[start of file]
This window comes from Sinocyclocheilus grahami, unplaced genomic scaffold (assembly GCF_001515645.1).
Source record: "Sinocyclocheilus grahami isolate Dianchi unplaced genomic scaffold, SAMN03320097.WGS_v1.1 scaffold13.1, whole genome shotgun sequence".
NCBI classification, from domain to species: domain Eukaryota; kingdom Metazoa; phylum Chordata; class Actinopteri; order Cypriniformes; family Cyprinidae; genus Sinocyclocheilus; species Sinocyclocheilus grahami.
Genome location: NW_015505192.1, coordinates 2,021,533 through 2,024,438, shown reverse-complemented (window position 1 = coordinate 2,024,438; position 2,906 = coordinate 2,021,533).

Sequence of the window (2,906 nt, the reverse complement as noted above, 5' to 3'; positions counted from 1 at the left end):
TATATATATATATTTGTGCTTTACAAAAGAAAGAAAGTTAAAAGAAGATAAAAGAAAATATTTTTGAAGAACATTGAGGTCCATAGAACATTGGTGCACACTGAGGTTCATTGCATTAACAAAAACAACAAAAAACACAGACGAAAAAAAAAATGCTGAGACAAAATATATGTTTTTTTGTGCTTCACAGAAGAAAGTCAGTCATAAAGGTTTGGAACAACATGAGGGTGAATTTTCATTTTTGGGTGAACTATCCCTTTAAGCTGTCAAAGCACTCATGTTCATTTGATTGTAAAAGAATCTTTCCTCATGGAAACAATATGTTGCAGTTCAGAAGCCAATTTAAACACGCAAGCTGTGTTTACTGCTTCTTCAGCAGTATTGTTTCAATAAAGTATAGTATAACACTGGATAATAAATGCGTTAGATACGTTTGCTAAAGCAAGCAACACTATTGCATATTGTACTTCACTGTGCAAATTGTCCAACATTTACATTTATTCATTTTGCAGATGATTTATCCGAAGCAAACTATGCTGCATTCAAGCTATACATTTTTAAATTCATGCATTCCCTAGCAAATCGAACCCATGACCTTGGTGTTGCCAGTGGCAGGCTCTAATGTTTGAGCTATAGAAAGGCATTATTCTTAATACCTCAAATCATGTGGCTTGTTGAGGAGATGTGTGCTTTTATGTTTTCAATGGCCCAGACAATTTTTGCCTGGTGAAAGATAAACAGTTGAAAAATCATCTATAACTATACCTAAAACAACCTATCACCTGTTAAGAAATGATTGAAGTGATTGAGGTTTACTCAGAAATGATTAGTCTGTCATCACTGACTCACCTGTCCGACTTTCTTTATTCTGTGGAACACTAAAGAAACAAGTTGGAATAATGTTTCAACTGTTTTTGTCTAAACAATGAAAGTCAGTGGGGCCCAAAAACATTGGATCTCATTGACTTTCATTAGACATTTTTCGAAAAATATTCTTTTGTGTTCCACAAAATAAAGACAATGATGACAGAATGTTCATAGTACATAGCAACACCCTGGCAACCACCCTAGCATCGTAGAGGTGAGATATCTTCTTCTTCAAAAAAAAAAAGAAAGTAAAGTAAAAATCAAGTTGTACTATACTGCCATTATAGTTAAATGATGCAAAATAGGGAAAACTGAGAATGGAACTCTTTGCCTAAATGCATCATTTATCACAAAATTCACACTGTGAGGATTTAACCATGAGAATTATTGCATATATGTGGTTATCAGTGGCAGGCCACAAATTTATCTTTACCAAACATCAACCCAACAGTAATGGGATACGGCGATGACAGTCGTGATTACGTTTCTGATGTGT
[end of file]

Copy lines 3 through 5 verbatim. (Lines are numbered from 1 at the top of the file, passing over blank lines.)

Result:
NCBI classification, from domain to species: domain Eukaryota; kingdom Metazoa; phylum Chordata; class Actinopteri; order Cypriniformes; family Cyprinidae; genus Sinocyclocheilus; species Sinocyclocheilus grahami.
Genome location: NW_015505192.1, coordinates 2,021,533 through 2,024,438, shown reverse-complemented (window position 1 = coordinate 2,024,438; position 2,906 = coordinate 2,021,533).

Sequence of the window (2,906 nt, the reverse complement as noted above, 5' to 3'; positions counted from 1 at the left end):